|Relative key||G♭ major|
|Parallel key||E♭ major|
|Notes in this scale|
|E♭, F, G♭, A♭, B♭, C♭, D♭, E♭|
This key is not used much in orchestral music, and usually only to modulate. It is used in some keyboard pieces and has been most popular in Russian pieces. If piano music in this key must be arranged for orchestra, some people recommend transposing it into D minor or E minor.
In book 1 of the Well-Tempered Clavier by Johann Sebastian Bach, Prelude No. 8 is written in E-flat minor while the following Fugue is written in D-sharp minor. In book 2, both movements are in D-sharp minor.
One of the few symphonies written in this key is Prokofiev's Symphony No. 6. A few other Soviet composers also wrote symphonies in this key, such as Eshpai, Janis Ivanovs (fourth symphony Atlantis, 1941), Ovchinnikov and Myaskovsky. Rachmaninov's "Elegie", Op. 3 No. 1 is in E-flat minor, as is his Études-Tableaux Op. 39 #5. These pieces are noted for being dark and mysterious, a mood this key has. This mood is shown even in the later jazz music "'Round Midnight" and "Take Five", which are also in the key.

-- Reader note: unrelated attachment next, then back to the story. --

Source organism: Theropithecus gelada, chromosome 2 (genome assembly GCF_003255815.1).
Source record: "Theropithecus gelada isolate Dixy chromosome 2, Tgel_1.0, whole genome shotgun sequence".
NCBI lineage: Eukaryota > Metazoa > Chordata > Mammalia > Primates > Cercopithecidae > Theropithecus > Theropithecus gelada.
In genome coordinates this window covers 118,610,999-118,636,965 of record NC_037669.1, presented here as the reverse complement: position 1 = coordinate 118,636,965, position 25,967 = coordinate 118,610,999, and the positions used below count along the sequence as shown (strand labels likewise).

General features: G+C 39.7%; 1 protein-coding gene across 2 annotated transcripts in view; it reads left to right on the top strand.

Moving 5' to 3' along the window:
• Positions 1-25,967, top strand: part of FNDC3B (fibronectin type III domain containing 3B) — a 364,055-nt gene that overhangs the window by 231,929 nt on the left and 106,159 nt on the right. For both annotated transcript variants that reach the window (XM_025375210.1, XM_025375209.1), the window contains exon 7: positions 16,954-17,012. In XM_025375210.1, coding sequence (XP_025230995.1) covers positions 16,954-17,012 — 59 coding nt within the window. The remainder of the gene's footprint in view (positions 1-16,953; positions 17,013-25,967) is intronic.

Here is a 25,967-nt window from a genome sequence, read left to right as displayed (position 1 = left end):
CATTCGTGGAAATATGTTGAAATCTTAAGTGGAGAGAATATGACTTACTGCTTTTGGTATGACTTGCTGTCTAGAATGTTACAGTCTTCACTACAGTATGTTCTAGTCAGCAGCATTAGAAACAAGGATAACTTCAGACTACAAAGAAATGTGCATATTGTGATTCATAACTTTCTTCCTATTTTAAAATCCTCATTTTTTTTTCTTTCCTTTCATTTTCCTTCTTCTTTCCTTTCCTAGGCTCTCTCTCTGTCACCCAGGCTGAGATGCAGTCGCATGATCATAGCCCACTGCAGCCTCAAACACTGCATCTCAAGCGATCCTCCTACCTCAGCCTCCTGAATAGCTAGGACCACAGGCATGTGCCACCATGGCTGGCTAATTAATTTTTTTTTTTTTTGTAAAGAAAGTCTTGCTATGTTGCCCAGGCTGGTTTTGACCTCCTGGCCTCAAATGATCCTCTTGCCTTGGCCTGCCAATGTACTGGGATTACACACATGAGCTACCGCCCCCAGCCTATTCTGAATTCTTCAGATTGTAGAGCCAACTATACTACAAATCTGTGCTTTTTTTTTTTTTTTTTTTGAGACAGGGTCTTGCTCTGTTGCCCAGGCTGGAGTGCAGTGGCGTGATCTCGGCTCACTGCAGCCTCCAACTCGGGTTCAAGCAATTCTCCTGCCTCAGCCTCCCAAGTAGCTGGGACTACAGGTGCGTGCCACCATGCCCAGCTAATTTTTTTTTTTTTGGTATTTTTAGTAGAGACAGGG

The second movement to Gustav Mahler's Eighth Symphony has a long orchestral and choral introduction in E-flat minor. The dark orchestral introduction to Beethoven's only oratorio, Christ on the Mount of Olives, is also in this key.
Scales and keys[change | change source]
|The table shows the number of sharps or flats in each scale. Minor scales are written in lower case.|
References[change | change source]
- A. Morris, "Symphonies, Numbers And Keys" in Bob's Poetry Magazine, III.3, 2006.